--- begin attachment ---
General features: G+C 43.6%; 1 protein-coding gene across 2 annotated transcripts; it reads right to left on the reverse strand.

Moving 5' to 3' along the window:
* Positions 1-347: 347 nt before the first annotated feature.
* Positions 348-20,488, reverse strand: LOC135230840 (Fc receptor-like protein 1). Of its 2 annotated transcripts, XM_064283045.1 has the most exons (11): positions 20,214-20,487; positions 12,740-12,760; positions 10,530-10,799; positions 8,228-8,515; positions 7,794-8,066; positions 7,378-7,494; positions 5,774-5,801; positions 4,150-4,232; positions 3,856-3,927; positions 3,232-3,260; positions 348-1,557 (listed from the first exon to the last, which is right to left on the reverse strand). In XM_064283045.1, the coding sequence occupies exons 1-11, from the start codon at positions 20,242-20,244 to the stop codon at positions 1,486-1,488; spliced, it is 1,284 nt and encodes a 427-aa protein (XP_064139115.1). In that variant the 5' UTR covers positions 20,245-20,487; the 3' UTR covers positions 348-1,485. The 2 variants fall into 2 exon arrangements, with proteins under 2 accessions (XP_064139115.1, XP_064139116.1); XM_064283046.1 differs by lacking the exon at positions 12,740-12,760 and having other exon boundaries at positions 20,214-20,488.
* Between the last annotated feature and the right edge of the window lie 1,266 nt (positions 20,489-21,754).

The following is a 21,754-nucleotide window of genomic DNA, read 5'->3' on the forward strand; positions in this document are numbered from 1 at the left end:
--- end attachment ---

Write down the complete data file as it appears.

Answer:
General features: G+C 43.6%; 1 protein-coding gene across 2 annotated transcripts; it reads right to left on the reverse strand.

Moving 5' to 3' along the window:
* Positions 1-347: 347 nt before the first annotated feature.
* Positions 348-20,488, reverse strand: LOC135230840 (Fc receptor-like protein 1). Of its 2 annotated transcripts, XM_064283045.1 has the most exons (11): positions 20,214-20,487; positions 12,740-12,760; positions 10,530-10,799; positions 8,228-8,515; positions 7,794-8,066; positions 7,378-7,494; positions 5,774-5,801; positions 4,150-4,232; positions 3,856-3,927; positions 3,232-3,260; positions 348-1,557 (listed from the first exon to the last, which is right to left on the reverse strand). In XM_064283045.1, the coding sequence occupies exons 1-11, from the start codon at positions 20,242-20,244 to the stop codon at positions 1,486-1,488; spliced, it is 1,284 nt and encodes a 427-aa protein (XP_064139115.1). In that variant the 5' UTR covers positions 20,245-20,487; the 3' UTR covers positions 348-1,485. The 2 variants fall into 2 exon arrangements, with proteins under 2 accessions (XP_064139115.1, XP_064139116.1); XM_064283046.1 differs by lacking the exon at positions 12,740-12,760 and having other exon boundaries at positions 20,214-20,488.
* Between the last annotated feature and the right edge of the window lie 1,266 nt (positions 20,489-21,754).

The following is a 21,754-nucleotide window of genomic DNA, read 5'->3' on the forward strand; positions in this document are numbered from 1 at the left end: